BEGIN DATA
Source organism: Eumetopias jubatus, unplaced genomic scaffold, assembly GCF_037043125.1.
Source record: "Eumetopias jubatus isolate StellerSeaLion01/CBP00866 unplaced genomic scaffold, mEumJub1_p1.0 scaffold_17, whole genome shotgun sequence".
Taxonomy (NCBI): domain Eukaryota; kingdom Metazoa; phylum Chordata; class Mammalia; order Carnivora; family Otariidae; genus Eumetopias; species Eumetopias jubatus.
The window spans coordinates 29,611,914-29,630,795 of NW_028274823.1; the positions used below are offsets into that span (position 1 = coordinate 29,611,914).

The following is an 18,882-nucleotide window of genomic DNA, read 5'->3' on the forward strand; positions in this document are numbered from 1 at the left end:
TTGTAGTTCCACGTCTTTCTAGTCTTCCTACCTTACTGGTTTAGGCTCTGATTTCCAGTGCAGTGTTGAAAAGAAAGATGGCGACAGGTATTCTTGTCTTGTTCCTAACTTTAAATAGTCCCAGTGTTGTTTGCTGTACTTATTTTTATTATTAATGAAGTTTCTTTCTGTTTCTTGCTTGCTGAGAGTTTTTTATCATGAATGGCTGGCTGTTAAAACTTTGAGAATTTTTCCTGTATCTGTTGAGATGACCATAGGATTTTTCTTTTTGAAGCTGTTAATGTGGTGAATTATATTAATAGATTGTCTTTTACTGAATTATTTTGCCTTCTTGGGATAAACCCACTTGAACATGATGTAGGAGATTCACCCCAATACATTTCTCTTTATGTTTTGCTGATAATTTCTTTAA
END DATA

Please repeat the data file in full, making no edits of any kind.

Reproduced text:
Source organism: Eumetopias jubatus, unplaced genomic scaffold, assembly GCF_037043125.1.
Source record: "Eumetopias jubatus isolate StellerSeaLion01/CBP00866 unplaced genomic scaffold, mEumJub1_p1.0 scaffold_17, whole genome shotgun sequence".
Taxonomy (NCBI): domain Eukaryota; kingdom Metazoa; phylum Chordata; class Mammalia; order Carnivora; family Otariidae; genus Eumetopias; species Eumetopias jubatus.
The window spans coordinates 29,611,914-29,630,795 of NW_028274823.1; the positions used below are offsets into that span (position 1 = coordinate 29,611,914).

The following is an 18,882-nucleotide window of genomic DNA, read 5'->3' on the forward strand; positions in this document are numbered from 1 at the left end:
TTGTAGTTCCACGTCTTTCTAGTCTTCCTACCTTACTGGTTTAGGCTCTGATTTCCAGTGCAGTGTTGAAAAGAAAGATGGCGACAGGTATTCTTGTCTTGTTCCTAACTTTAAATAGTCCCAGTGTTGTTTGCTGTACTTATTTTTATTATTAATGAAGTTTCTTTCTGTTTCTTGCTTGCTGAGAGTTTTTTATCATGAATGGCTGGCTGTTAAAACTTTGAGAATTTTTCCTGTATCTGTTGAGATGACCATAGGATTTTTCTTTTTGAAGCTGTTAATGTGGTGAATTATATTAATAGATTGTCTTTTACTGAATTATTTTGCCTTCTTGGGATAAACCCACTTGAACATGATGTAGGAGATTCACCCCAATACATTTCTCTTTATGTTTTGCTGATAATTTCTTTAA